In today’s society, women are under so much stress to succeed. Girls even in the 5th grade are already feeling the pressure to do as much as the boys. Dig a little deeper and you find these messages are not being talked about in the homes. Younger girls are taught in the world that they are more alike than different from boys. Couple this with the weight of being a full-time successful woman, a mother, a housekeeper, a wife, and looking like a model….it can become overwhelming to any young girl. So, how do we…where do we start…how can we grow a little girl into a woman who knows her place in society and is at peace with who she is?
Confidence is the foundation for success and happiness. How can we help our daughters to become confident? As a mom, you’re one of the biggest influences in her life. Did you know that research shows in a recent study, 63% of girls reported that their biggest role model was their mom?
Journalist, author, and speaker Claire Shipman has some answers.
Losing their earlier resiliency and optimism, our girls crash and burn. Self-doubt and anxiety gnaw at their souls and spirits.
One aspect of this fracturing of the spirits and souls of adolescent girls is that they experience a conflict between their authentic selves, on the one hand, and their desire to be feminine—that is sexy and attractive to males—on the other.
Author Peggy Orenstein believes that our culture’s emphasis on beauty and play-sexiness at ever younger ages is increasing girls’ vulnerability to their souls and spirits being destroyed with eating disorders, depression, and risky sexual behavior.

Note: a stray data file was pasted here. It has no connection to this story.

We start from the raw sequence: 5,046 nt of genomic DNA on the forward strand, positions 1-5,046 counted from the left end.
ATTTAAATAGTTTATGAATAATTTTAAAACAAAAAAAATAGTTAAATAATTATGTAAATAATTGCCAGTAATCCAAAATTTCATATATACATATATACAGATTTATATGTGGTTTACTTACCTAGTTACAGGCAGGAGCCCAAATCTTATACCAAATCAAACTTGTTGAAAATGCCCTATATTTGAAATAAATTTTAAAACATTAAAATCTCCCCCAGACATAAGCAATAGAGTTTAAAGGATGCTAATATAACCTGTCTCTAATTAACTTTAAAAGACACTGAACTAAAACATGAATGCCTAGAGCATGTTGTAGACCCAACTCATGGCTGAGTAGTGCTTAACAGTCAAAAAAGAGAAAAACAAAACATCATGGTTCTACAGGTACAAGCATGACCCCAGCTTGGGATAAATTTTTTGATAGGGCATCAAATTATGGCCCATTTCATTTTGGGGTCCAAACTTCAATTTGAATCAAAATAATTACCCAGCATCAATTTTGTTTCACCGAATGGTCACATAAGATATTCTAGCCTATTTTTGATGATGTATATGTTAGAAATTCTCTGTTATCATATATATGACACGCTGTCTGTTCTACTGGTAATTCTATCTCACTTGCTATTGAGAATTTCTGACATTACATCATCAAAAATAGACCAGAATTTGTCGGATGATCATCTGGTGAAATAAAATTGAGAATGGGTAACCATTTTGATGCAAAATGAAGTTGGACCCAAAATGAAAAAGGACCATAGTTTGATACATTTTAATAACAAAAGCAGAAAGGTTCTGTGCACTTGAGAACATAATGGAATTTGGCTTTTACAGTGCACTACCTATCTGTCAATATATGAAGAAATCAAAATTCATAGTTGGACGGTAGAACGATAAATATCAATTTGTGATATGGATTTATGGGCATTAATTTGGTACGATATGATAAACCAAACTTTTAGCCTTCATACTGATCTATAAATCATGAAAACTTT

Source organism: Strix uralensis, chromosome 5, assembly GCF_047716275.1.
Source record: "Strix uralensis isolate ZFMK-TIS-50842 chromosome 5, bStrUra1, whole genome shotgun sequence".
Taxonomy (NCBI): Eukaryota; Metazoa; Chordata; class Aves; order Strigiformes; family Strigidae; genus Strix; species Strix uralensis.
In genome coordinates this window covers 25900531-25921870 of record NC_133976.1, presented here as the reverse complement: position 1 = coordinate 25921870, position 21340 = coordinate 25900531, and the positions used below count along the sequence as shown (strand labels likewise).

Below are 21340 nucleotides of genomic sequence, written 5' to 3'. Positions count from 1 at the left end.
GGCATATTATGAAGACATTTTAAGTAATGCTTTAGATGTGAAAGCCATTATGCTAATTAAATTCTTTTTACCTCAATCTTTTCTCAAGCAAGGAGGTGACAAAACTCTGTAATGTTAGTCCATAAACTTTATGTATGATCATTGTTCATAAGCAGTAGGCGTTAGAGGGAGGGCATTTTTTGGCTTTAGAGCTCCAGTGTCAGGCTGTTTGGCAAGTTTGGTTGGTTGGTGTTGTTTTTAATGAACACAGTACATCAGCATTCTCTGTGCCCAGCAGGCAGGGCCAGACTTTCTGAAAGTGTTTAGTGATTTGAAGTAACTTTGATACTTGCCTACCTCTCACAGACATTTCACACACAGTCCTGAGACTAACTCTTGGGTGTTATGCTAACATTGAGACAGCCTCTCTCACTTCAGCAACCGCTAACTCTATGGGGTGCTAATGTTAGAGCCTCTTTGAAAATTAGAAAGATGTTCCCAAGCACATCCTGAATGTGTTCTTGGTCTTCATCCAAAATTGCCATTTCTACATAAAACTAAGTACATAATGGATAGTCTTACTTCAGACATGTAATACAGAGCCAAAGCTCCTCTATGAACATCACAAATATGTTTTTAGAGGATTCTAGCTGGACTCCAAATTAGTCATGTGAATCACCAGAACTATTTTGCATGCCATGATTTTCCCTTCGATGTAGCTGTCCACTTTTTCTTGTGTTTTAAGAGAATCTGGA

- Help her get outside her comfort zone and take risks. So encourage your daughter and tell her, “Yes, it’s normal to feel afraid. This is a little frightening, but tell yourself ‘I’m just going to do it afraid. I’m just going to do it anyway,’ ” Shipman said.
- Have her keep a list of risks. Listing their failures and how they tackled them can be incredibly empowering.
- Remind her of ‘failure fixes.’ Encourage your daughter to do anything that helps her get in a better place, whether that is reading a book, watching TV, listening to music or cuddling with a family pet. This will help distract her from what’s happened and help her stop thinking about it over and over again.
- Putting it in perspective.
- Keep a sense of humor. “Thoughts like ‘at least I didn’t forget to put on pants and go to school naked after our roof caved in’ … can remind you that it really could be worse!”
- Influential role modeling can be very useful for our kids. Let them see us, especially mothers, dealing with failure and struggle and taking risks.
- Constantly remind them they do not have a problem. Girls are the way they are for a host of reasons, including nature (brain biology) and nurture (society’s different expectations for girls and boys.) They also often have a higher level of emotional intelligence.
- “Helping girls understand at young ages what skills will be important later in life is key, including the ability to advocate for themselves and not worry about being people-pleasers,” Shipman said.
- Always let your daughter express her feelings and let her pick out her clothes (within reason).
- Believe in her. Let her play sports if she wants and always show interest in her school work and life.
Ref. cnn.com/health (Kelly Wallace), biancadottin.com, psychologytoday.com
Photo courtesy of Bing via drawingninja.com